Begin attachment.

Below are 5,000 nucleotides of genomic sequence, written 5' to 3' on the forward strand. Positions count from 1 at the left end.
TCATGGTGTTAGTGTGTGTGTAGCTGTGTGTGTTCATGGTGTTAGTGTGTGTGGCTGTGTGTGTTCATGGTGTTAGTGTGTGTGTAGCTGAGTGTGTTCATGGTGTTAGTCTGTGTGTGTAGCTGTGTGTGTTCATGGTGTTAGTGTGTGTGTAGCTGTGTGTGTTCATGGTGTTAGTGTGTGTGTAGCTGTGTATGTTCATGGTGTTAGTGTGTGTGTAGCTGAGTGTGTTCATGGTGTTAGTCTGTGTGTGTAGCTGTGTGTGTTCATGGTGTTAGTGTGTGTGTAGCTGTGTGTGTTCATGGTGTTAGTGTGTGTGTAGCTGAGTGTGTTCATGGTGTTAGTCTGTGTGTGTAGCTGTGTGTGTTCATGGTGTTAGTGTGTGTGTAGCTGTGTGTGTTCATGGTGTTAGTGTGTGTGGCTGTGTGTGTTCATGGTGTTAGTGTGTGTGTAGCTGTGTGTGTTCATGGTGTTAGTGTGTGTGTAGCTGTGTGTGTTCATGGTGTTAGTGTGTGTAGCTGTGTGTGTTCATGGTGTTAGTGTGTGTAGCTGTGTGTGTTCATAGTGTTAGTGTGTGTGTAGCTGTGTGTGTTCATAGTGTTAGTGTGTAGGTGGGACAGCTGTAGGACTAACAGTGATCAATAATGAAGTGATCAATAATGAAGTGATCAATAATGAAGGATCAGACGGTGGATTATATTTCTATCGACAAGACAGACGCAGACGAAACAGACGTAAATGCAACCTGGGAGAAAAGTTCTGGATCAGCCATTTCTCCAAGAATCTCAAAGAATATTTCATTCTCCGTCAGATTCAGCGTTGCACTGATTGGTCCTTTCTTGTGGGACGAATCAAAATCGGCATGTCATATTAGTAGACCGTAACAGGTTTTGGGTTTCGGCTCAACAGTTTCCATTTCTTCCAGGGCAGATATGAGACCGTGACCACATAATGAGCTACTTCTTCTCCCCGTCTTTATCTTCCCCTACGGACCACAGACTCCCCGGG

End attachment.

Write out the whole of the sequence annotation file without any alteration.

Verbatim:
Below are 5,000 nucleotides of genomic sequence, written 5' to 3' on the forward strand. Positions count from 1 at the left end.
TCATGGTGTTAGTGTGTGTGTAGCTGTGTGTGTTCATGGTGTTAGTGTGTGTGGCTGTGTGTGTTCATGGTGTTAGTGTGTGTGTAGCTGAGTGTGTTCATGGTGTTAGTCTGTGTGTGTAGCTGTGTGTGTTCATGGTGTTAGTGTGTGTGTAGCTGTGTGTGTTCATGGTGTTAGTGTGTGTGTAGCTGTGTATGTTCATGGTGTTAGTGTGTGTGTAGCTGAGTGTGTTCATGGTGTTAGTCTGTGTGTGTAGCTGTGTGTGTTCATGGTGTTAGTGTGTGTGTAGCTGTGTGTGTTCATGGTGTTAGTGTGTGTGTAGCTGAGTGTGTTCATGGTGTTAGTCTGTGTGTGTAGCTGTGTGTGTTCATGGTGTTAGTGTGTGTGTAGCTGTGTGTGTTCATGGTGTTAGTGTGTGTGGCTGTGTGTGTTCATGGTGTTAGTGTGTGTGTAGCTGTGTGTGTTCATGGTGTTAGTGTGTGTGTAGCTGTGTGTGTTCATGGTGTTAGTGTGTGTAGCTGTGTGTGTTCATGGTGTTAGTGTGTGTAGCTGTGTGTGTTCATAGTGTTAGTGTGTGTGTAGCTGTGTGTGTTCATAGTGTTAGTGTGTAGGTGGGACAGCTGTAGGACTAACAGTGATCAATAATGAAGTGATCAATAATGAAGTGATCAATAATGAAGGATCAGACGGTGGATTATATTTCTATCGACAAGACAGACGCAGACGAAACAGACGTAAATGCAACCTGGGAGAAAAGTTCTGGATCAGCCATTTCTCCAAGAATCTCAAAGAATATTTCATTCTCCGTCAGATTCAGCGTTGCACTGATTGGTCCTTTCTTGTGGGACGAATCAAAATCGGCATGTCATATTAGTAGACCGTAACAGGTTTTGGGTTTCGGCTCAACAGTTTCCATTTCTTCCAGGGCAGATATGAGACCGTGACCACATAATGAGCTACTTCTTCTCCCCGTCTTTATCTTCCCCTACGGACCACAGACTCCCCGGG